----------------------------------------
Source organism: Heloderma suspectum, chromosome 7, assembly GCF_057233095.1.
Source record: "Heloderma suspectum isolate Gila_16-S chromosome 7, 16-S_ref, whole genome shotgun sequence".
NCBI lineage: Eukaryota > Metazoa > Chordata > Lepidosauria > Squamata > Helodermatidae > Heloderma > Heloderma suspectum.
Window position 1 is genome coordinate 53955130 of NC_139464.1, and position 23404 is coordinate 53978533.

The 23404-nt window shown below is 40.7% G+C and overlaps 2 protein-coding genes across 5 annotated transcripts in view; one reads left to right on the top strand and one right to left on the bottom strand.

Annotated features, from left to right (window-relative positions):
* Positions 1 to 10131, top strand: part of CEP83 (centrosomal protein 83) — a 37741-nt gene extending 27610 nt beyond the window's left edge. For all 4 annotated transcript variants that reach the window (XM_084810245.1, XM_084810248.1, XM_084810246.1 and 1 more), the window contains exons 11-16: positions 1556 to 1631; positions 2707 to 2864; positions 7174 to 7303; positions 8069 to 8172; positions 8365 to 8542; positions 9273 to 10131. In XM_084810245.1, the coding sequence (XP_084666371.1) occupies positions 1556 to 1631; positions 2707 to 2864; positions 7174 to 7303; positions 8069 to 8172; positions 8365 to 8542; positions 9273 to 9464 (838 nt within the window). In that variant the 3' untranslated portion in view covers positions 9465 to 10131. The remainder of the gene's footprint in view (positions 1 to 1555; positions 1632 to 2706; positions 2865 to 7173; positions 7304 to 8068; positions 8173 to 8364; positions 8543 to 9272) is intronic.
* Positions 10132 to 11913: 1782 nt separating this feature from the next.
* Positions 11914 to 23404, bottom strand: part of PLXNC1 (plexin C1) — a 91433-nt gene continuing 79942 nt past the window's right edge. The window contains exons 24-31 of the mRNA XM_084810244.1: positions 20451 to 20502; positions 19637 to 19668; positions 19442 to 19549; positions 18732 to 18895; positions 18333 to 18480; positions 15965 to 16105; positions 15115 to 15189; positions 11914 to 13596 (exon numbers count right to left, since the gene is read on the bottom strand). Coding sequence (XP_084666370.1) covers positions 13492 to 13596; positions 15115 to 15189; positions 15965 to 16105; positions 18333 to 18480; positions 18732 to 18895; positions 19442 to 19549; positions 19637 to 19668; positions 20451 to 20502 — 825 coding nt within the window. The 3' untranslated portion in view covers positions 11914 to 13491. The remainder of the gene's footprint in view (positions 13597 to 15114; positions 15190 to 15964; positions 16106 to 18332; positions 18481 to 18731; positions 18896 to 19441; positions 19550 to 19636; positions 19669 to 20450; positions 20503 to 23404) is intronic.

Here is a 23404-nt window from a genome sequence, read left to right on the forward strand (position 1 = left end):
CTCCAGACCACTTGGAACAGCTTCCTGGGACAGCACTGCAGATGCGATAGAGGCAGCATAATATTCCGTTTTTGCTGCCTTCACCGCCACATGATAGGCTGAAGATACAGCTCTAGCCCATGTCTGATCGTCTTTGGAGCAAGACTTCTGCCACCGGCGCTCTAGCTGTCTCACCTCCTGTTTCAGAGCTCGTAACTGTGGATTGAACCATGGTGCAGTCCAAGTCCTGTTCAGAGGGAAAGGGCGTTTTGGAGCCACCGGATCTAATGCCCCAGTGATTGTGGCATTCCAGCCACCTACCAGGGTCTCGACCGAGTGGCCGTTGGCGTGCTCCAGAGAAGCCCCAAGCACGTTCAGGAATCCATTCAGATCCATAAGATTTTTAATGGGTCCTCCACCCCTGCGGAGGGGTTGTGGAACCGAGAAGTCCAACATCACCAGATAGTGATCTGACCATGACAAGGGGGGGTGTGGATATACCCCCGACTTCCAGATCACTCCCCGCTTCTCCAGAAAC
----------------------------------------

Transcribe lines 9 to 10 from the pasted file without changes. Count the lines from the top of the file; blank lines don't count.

* Positions 11914 to 23404, bottom strand: part of PLXNC1 (plexin C1) — a 91433-nt gene continuing 79942 nt past the window's right edge. The window contains exons 24-31 of the mRNA XM_084810244.1: positions 20451 to 20502; positions 19637 to 19668; positions 19442 to 19549; positions 18732 to 18895; positions 18333 to 18480; positions 15965 to 16105; positions 15115 to 15189; positions 11914 to 13596 (exon numbers count right to left, since the gene is read on the bottom strand). Coding sequence (XP_084666370.1) covers positions 13492 to 13596; positions 15115 to 15189; positions 15965 to 16105; positions 18333 to 18480; positions 18732 to 18895; positions 19442 to 19549; positions 19637 to 19668; positions 20451 to 20502 — 825 coding nt within the window. The 3' untranslated portion in view covers positions 11914 to 13491. The remainder of the gene's footprint in view (positions 13597 to 15114; positions 15190 to 15964; positions 16106 to 18332; positions 18481 to 18731; positions 18896 to 19441; positions 19550 to 19636; positions 19669 to 20450; positions 20503 to 23404) is intronic.

Here is a 23404-nt window from a genome sequence, read left to right on the forward strand (position 1 = left end):